Updated: June 11, 2012 8:13AM
On of my favorite Bible verses, Psalms 90:12 says, “Teach us to number our days aright, so that we may gain a heart of wisdom.”
Translated by my teenage brain, to me, that says, “Live life wisely because life is short.”
In the beginning of this school year, that was my phrase. I wrote in by my night stand and on my desk so that I read it and reminded myself of it’s importance every day. I valued the words of this passage and we certain that I was doing a fine job at living a good life and “numbering my days aright.” I always did my homework, got good grades in school, never cheated or cursed and was nice to my brother as much as I possibly could. (If you knew the turd, you’d know it was a near impossible task.)
I was doing everything as I should, right? I was pleased with how my senior year was going. Or maybe I should say “content.”
As the year went on, the college process progressed and the weekend of my 18th birthday, I decided on a school. I would be attending the University of Illinois, a school I was very proud to commit to.
It wasn’t until after I made my college decision that I had a major reality check. I was sharing the excitement of my college decision with a friend via Skype when they said, “There’s a point in college when you realize that your life will never be the same again.”
This hit me like a rock, or maybe more like a bullet that injures you just bad enough to keep you alive, but has a huge life changing impact on you.
As this and my favorite Psalm raced through my head for the next weeks, I began to think of all the things I would soon have to give up as I left for college.
No more sitting in my mom’s office after school, talking about all the drama that happened at school that day. No more Chinese Checkers tournaments with my dad after homework is done. No more yelling at my brother to turn his music down while I’m studying. Maybe I wont miss that part, but just the fact that I’ll never be able to do it again hit me.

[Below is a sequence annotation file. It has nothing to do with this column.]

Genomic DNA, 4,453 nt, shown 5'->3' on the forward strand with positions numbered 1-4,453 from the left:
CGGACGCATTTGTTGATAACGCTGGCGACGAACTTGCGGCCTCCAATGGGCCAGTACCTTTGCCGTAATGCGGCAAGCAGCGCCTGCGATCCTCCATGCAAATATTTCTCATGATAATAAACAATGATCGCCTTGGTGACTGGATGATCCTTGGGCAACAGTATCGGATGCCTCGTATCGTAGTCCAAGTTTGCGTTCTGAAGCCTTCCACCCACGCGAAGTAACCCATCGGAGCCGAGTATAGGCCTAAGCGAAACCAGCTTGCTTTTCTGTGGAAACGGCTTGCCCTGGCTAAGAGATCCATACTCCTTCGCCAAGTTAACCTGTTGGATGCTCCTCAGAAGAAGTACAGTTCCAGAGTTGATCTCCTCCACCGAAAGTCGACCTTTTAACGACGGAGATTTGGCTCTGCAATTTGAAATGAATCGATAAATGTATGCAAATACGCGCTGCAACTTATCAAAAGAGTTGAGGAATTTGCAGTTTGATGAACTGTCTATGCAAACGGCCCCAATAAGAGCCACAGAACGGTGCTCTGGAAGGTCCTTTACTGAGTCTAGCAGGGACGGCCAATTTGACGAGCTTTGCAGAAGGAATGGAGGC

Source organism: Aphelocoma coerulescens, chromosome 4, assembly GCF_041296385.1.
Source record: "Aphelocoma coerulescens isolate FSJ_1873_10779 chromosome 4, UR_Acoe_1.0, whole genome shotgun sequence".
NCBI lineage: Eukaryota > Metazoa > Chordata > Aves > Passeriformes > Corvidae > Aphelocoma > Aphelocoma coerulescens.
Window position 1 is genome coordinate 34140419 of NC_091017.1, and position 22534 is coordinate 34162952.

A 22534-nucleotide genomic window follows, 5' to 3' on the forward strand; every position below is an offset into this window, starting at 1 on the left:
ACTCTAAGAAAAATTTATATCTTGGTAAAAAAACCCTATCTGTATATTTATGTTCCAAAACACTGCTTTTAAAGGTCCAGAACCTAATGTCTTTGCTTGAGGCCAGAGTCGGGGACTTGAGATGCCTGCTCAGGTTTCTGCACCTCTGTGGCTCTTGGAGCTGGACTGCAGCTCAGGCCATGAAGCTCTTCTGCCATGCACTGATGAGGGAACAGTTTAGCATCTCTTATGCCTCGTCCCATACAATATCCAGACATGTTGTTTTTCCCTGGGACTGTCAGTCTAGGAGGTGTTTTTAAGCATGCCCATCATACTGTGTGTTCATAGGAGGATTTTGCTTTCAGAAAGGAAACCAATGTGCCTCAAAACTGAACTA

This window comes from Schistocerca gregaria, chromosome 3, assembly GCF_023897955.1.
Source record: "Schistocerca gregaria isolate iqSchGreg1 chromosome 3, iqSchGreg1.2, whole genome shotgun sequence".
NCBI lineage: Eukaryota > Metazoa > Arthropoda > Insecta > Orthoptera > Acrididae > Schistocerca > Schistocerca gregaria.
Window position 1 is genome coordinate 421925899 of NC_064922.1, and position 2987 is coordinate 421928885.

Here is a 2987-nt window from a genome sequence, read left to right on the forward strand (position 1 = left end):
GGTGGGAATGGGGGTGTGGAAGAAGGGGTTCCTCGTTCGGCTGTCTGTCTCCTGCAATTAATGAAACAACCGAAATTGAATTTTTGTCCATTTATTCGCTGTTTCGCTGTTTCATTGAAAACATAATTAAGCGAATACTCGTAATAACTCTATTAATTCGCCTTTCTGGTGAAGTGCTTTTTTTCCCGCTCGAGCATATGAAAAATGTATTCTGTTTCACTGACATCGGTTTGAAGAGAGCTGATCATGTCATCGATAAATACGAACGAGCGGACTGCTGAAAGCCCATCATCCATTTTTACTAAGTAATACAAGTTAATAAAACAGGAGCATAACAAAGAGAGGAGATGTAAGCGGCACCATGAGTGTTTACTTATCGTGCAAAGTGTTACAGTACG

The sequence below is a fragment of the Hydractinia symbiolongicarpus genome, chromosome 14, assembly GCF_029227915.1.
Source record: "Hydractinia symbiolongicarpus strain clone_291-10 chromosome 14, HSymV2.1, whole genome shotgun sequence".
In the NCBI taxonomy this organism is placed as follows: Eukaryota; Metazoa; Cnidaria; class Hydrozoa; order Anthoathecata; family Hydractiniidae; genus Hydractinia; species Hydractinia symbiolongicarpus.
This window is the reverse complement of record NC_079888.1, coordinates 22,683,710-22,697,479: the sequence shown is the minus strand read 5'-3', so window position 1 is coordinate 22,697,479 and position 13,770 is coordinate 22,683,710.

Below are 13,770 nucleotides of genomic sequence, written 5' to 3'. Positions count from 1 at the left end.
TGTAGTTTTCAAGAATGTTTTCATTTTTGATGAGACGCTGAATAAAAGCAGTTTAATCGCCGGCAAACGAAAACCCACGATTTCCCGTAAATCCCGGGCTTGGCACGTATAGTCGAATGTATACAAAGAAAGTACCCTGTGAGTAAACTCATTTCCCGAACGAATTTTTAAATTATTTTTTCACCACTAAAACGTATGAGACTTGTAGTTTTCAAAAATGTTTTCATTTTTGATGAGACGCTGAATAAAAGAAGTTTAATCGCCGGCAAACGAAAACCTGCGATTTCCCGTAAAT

I started looking at all the things around me more and imagining what life would be like without them next year. I soon realized that much of what is need in life is what I take most for granted.
With this in mind, I decided to make my last few months of high school really count. I made a point to go to games of every different sport, do more things that I enjoy and make every second count. I pushed myself to do as much as I possibly could. After all, that’s what “numbering our days aright,” means anyways, right?
Everything I did I made sure was exactly what I wished to be doing then at that moment. As crazy as it seems, I wanted to make sure that when I was a little grandma, I had some pretty awesome stories to tell my grandchildren. After all, no one looks back on their life and remembers the nights they had plenty of sleep.
This decision to make the most of my time seemed perfect at first, but I soon realized that going to lifetime, talking to an old friend, studying for every class and spending quality time with my family all on each and every day can put a lot of pressure on one person to do everything enjoyable known to mankind.
I pushed and pushed and pushed through all the craziness of trying to live a perfectly exciting life until I finally cracked. I realized that I was caring more about what I was doing than actually taking the time to enjoy it. I was missing the excitement of my senior year all along!
Once more, I decided I needed to make a change.
I needed to live perfectly imperfect. I decided to do what I liked and what I thought was right and applied a little words of wisdom from one great philosopher.
“Life moves pretty fast. You don’t stop and look around once in a while, you could miss it.” -Ferris Bueller
Allie Pitcher is a senior at Hinsdale Central High School